Increasing the frequency with which you train certain body parts is an effective way to shake up your training and can lead to new gains in performance and muscle size. It can be easy to overdo it and train muscle groups too often, which can lead to fatigue and injury. To improve your upper body without going overboard, train it five days each week, but plan accordingly so you get adequate rest between muscle groups.
Push Things Forward
Start your week with a heavy pushing-focused workout. Push exercises involve moving weight away from your center of gravity and include any type of bench press, dumbbell press, overhead press, dips and pushups. This should be a strength and power-based day, to stimulate your fast-twitch muscles. Perform three to five sets of three to five reps on each exercise, advises bodybuilder and trainer Dr. Layne Norton. Don't be afraid to take long rests between sets to recover your strength, even if that means resting five or six minutes. A sample power push session could be five sets of three on flat bench presses, three sets of five on incline dumbbell presses and three sets of five on overhead presses.
Pulling for Success
Train your pulling muscles the day after your push workout. Structure this session in the same way as the heavy pushing one -- three exercises for three to five sets of three to five reps. For your pulling exercises, Lara McGlashan of Muscle and Fitness Hers advises going for pull-downs or pull-ups, bent over rows, seated cable rows and dumbbells rows.
Pushing Part Two
Take a rest day after your heavy pulling workout, then come back to the gym on day four for a volume-based upper body push session. This workout can use the same exercises as the power push workout, but with a higher rep range. This will train your muscular endurance and stimulate muscular growth. Pick three exercises again and complete three to four sets on each. For the first two, use a muscle hypertrophy rep range of eight to 12 per set, then increase this to a more endurance-based range of 15 or more reps per set on your third move. Make the third exercise an isolation -- either cable cross-overs or dumbbell flyes for your chest, or lateral raises for your shoulders.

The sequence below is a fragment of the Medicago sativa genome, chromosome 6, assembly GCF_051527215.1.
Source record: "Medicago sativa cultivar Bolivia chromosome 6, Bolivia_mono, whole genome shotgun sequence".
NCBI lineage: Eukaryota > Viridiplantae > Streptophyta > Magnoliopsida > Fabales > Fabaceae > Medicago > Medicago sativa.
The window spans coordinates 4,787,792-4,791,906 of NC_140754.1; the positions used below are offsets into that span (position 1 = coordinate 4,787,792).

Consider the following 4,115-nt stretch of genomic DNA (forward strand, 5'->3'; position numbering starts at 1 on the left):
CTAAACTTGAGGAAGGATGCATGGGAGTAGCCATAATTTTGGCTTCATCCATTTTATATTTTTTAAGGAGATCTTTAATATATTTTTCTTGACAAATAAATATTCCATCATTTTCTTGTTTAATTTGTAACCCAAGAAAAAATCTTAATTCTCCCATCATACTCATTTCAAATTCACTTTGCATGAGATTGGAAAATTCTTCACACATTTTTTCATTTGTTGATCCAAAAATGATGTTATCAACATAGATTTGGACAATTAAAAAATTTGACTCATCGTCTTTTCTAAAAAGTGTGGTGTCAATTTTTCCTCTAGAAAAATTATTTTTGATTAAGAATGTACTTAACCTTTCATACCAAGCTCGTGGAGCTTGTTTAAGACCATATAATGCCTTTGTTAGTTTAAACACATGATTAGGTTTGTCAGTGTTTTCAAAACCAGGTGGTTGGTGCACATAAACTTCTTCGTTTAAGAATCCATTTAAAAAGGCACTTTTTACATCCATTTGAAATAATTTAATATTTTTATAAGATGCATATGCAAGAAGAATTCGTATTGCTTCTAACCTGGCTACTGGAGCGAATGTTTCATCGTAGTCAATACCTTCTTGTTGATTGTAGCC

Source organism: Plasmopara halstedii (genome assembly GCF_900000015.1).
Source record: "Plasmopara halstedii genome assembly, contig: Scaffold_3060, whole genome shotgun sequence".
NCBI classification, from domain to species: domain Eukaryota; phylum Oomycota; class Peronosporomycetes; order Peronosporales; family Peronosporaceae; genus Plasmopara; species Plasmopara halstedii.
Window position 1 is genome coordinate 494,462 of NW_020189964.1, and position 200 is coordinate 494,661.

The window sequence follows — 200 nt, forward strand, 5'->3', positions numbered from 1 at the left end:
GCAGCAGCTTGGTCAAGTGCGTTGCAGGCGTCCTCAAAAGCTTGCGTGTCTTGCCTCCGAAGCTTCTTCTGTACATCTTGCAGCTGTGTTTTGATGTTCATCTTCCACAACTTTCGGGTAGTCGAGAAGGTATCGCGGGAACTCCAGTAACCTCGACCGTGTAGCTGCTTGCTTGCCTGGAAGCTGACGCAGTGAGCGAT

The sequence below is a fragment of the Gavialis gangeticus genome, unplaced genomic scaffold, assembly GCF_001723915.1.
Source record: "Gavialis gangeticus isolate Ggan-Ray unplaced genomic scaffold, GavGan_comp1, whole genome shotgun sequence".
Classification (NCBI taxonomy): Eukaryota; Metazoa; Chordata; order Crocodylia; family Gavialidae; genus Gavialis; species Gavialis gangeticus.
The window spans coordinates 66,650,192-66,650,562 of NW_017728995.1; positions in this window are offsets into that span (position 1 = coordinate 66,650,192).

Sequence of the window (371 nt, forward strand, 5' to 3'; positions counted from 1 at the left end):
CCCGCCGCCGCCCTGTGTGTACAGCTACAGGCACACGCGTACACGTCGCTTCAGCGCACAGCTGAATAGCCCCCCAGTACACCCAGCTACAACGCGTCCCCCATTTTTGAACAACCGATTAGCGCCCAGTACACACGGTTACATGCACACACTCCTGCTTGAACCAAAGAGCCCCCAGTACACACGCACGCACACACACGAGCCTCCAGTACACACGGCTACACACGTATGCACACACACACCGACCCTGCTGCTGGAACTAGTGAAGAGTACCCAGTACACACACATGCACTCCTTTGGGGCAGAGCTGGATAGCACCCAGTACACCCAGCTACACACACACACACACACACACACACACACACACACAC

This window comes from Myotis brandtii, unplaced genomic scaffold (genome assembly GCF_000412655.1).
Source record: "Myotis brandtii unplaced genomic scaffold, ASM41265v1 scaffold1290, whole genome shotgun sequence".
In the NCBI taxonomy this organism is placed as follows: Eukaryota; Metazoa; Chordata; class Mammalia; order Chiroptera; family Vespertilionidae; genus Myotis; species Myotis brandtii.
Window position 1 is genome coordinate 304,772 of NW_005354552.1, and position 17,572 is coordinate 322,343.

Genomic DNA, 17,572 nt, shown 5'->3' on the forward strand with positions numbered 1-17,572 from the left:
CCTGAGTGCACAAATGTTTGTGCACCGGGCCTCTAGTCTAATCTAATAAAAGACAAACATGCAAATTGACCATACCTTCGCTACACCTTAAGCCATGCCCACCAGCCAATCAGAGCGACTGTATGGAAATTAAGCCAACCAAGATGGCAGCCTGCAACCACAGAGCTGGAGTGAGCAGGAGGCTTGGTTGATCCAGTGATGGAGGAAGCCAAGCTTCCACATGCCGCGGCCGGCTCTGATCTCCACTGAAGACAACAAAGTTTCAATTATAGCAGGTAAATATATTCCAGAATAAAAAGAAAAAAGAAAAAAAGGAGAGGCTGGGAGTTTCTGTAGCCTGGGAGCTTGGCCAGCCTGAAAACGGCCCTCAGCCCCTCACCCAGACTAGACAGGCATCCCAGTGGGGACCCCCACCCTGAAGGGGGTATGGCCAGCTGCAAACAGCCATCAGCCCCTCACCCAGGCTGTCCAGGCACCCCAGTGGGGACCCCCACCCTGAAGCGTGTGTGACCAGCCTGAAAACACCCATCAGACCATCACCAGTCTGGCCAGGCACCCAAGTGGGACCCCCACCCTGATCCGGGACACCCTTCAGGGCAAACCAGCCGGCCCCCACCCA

Day five is all about a high volume back session. This again can be structured very similarly to the volume pushing day, using three exercises in the higher rep ranges. Use different exercises from your power pulling session this time around. If you did weighted pull-ups, seated cable rows and close-grip pulldowns in the power workout, perform body weight chin-ups, barbell rows and wide grip pull-downs here.
Finish your training week with an arm assault. Your biceps and triceps are stimulated when you perform compound pushing and pulling moves, so don't need that much extra work, but an additional day for them is useful for optimal development. To save time and get maximum results, personal trainer Tim McComsey, founder of TRyM Fitness recommends super-setting your arm exercises. Perform 12 barbell curls, then go straight into 12 cable push-downs using a V-bar and repeat this three times. Move to three sets of 12 EZ-bar curls superset with dumbbell kickbacks next and finish with three sets of 12 on bench dips and hammer curls. Take a day off, then start back on day one.